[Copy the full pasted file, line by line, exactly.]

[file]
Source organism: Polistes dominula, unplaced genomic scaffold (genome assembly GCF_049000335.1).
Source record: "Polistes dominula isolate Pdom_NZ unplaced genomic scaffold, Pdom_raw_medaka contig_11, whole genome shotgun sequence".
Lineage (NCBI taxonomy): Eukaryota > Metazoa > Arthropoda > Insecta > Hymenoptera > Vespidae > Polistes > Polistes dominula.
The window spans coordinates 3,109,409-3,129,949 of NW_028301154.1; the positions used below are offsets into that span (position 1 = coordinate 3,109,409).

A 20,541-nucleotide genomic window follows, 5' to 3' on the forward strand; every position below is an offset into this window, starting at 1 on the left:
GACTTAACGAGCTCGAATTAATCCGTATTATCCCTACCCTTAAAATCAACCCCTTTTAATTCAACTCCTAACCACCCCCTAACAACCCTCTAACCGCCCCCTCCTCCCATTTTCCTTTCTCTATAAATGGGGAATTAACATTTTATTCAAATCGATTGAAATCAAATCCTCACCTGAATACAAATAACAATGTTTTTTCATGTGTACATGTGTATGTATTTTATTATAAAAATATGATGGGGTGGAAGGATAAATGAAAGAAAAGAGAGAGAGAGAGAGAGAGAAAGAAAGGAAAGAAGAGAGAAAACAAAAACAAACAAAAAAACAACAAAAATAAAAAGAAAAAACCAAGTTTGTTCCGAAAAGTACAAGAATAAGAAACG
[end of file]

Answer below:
Source organism: Polistes dominula, unplaced genomic scaffold (genome assembly GCF_049000335.1).
Source record: "Polistes dominula isolate Pdom_NZ unplaced genomic scaffold, Pdom_raw_medaka contig_11, whole genome shotgun sequence".
Lineage (NCBI taxonomy): Eukaryota > Metazoa > Arthropoda > Insecta > Hymenoptera > Vespidae > Polistes > Polistes dominula.
The window spans coordinates 3,109,409-3,129,949 of NW_028301154.1; the positions used below are offsets into that span (position 1 = coordinate 3,109,409).

A 20,541-nucleotide genomic window follows, 5' to 3' on the forward strand; every position below is an offset into this window, starting at 1 on the left:
GACTTAACGAGCTCGAATTAATCCGTATTATCCCTACCCTTAAAATCAACCCCTTTTAATTCAACTCCTAACCACCCCCTAACAACCCTCTAACCGCCCCCTCCTCCCATTTTCCTTTCTCTATAAATGGGGAATTAACATTTTATTCAAATCGATTGAAATCAAATCCTCACCTGAATACAAATAACAATGTTTTTTCATGTGTACATGTGTATGTATTTTATTATAAAAATATGATGGGGTGGAAGGATAAATGAAAGAAAAGAGAGAGAGAGAGAGAGAGAAAGAAAGGAAAGAAGAGAGAAAACAAAAACAAACAAAAAAACAACAAAAATAAAAAGAAAAAACCAAGTTTGTTCCGAAAAGTACAAGAATAAGAAACG